CIVIL ENGINEERING 365 ALL ABOUT CIVIL ENGINEERING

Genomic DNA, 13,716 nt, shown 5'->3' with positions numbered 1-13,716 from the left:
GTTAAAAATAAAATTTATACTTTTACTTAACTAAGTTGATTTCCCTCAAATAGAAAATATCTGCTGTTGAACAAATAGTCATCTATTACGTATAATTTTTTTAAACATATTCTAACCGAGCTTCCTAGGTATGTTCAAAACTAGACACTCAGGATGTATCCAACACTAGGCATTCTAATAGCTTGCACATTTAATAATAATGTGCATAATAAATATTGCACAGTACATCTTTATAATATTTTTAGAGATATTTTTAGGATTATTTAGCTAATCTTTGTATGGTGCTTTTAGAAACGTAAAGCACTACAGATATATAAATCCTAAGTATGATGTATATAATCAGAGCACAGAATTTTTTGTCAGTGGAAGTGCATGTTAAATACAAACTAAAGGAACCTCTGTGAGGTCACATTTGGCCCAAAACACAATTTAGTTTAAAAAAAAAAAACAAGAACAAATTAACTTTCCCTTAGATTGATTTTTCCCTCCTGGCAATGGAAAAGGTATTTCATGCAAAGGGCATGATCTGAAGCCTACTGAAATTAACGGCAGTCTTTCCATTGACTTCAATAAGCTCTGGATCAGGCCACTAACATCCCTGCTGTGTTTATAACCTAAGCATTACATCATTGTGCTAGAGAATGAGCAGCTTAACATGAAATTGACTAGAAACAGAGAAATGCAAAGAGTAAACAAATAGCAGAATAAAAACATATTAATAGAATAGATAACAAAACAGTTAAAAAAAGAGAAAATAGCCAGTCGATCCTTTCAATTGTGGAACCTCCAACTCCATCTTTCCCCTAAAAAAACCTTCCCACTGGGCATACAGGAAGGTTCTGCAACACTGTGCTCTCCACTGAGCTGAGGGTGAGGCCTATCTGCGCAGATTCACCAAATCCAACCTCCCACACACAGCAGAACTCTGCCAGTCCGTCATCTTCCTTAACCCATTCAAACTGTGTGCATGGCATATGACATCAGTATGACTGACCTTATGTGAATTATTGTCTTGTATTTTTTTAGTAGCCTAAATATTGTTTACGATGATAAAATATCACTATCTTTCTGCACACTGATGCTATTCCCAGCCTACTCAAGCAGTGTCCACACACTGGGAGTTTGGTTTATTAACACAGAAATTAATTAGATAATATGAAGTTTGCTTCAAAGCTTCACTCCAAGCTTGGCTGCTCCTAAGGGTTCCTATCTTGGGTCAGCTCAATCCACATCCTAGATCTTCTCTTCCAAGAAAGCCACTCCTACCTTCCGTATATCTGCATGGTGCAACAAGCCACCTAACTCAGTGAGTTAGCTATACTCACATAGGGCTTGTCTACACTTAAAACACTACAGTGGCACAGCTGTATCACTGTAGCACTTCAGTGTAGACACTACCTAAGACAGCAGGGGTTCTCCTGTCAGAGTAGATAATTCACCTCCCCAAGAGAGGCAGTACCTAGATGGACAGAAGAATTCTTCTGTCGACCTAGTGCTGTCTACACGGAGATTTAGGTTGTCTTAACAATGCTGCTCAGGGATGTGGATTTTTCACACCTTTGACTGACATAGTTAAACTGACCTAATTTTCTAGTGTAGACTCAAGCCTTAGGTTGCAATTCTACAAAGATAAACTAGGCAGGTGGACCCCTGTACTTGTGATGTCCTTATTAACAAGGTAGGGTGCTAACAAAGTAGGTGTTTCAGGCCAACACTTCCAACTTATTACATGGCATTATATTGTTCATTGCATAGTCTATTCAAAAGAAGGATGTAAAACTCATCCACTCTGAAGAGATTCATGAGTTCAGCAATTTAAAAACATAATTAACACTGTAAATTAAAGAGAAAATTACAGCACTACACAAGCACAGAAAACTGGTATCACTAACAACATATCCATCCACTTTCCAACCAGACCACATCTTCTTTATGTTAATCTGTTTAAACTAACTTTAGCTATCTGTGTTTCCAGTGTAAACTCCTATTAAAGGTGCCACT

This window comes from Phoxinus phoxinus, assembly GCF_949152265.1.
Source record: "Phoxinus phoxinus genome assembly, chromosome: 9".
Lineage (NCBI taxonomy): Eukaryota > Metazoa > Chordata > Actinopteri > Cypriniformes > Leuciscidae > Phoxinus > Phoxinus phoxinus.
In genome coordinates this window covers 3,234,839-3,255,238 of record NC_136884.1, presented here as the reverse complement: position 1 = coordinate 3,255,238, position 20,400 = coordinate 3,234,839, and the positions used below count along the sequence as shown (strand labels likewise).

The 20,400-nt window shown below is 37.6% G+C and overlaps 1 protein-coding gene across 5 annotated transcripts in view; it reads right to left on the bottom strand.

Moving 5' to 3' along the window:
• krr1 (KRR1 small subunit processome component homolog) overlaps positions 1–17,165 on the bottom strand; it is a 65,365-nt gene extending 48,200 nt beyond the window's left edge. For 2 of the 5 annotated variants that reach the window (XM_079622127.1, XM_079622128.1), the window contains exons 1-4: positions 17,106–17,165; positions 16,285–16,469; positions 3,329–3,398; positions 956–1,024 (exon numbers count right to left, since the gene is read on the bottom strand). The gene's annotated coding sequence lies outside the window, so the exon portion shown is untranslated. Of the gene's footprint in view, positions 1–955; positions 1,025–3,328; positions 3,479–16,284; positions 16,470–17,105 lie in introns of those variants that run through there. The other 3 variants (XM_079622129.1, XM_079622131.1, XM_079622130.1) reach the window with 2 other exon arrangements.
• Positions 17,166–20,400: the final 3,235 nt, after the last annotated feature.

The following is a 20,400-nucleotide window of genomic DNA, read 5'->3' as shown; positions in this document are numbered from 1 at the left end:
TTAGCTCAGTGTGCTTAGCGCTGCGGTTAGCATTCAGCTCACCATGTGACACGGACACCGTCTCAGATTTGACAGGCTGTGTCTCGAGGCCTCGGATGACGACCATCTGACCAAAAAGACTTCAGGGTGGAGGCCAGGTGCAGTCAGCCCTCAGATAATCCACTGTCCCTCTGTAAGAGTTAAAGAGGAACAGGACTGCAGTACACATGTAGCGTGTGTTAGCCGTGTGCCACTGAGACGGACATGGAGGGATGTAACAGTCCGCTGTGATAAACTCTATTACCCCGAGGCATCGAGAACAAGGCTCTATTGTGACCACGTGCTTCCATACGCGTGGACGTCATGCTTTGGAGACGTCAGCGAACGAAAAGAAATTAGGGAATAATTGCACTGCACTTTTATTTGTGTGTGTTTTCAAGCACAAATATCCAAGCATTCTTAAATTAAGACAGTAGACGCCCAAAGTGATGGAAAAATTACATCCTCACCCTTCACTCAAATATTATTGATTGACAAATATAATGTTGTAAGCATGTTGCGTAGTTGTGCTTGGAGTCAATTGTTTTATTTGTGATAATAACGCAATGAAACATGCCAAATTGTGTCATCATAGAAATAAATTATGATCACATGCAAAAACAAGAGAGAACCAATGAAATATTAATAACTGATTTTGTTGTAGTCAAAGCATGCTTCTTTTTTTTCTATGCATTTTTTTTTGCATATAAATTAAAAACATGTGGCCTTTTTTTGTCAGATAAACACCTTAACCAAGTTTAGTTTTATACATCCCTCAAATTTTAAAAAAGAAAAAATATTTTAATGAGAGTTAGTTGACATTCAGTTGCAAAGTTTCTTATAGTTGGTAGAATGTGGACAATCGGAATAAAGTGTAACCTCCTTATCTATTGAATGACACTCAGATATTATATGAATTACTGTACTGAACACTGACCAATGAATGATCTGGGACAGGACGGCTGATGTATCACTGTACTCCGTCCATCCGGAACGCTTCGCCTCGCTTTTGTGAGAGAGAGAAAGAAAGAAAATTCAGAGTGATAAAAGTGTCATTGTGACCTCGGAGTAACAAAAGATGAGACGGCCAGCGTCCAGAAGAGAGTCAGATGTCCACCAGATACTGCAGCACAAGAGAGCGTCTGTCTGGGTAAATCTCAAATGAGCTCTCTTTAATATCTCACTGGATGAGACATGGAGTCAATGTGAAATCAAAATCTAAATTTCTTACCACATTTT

AbstractAn important prerequisite for economic growth is the efficient and safe delivery of goods and services. In many developing countries, the most popular delivery mode for goods is road transportation. Because of the poor condition and congestion on some roads, a significant amount of productive time is lost during travel, a huge cost that hinders economic development. For instance, in Kampala, Uganda, an estimated 40% of rush-hour journeys are spent at a standstill due to narrow, dilapidated roads. In addition, pavement management has been fragmented with uncoordinated decisions taken for interlinked road aspects; for example, the inadequacy in road capacity (congestion) has been managed separately by planners, whereas durability (structural failure) has been handled by engineers despite the close links between these aspects. This study looks at three fundamental considerations for road travel, i.e., safety, condition, and capacity. The study builds a social cost model to evaluate intervention (condition improvement and capacity increase) choice for multiple road sections simultaneously by optimizing social costs after setting safety limits. The social cost model contains a travel time function that incorporates a condition term in the original Bureau of Public Roads function. The model defines social cost as a summation of travel and intervention costs incurred by the society and proposes an evaluation framework that combines both capacity and durability aspects. To show the applicability of the model, an empirical study was carried out on Ugandan road pavements.Practical ApplicationsThis study uses road data to build an asset management model applied to determine the intervention choice for multiple road sections concurrently by optimizing social costs incurred by society. Social cost is defined as the summation of the cost of using roads (travel time) and the cost of improving road infrastructure (intervention). The model innovatively combines condition improvement (e.g., patching) and capacity increase (e.g., increasing number of lanes) in a joint decision framework to facilitate socially optimum intervention choice after minimum safety levels have been met. The model was empirically applied to Ugandan roads. The empirical result showed the contribution to the decrease in travel time on account of condition improvement and capacity increase. Optimal intervention strategies were proposed with consideration given to the impact of change in the safety limit and the total budget to the social cost; which suggested that there may be no need to arbitrarily increase intervention budgets. This study can be applied to other infrastructure such as bridges and tunnels and can also be adapted to optimally decide effective and efficient management choices for other facilities, such as pipelines and building and road furniture, that have component parts and many possible interventions during their life time.



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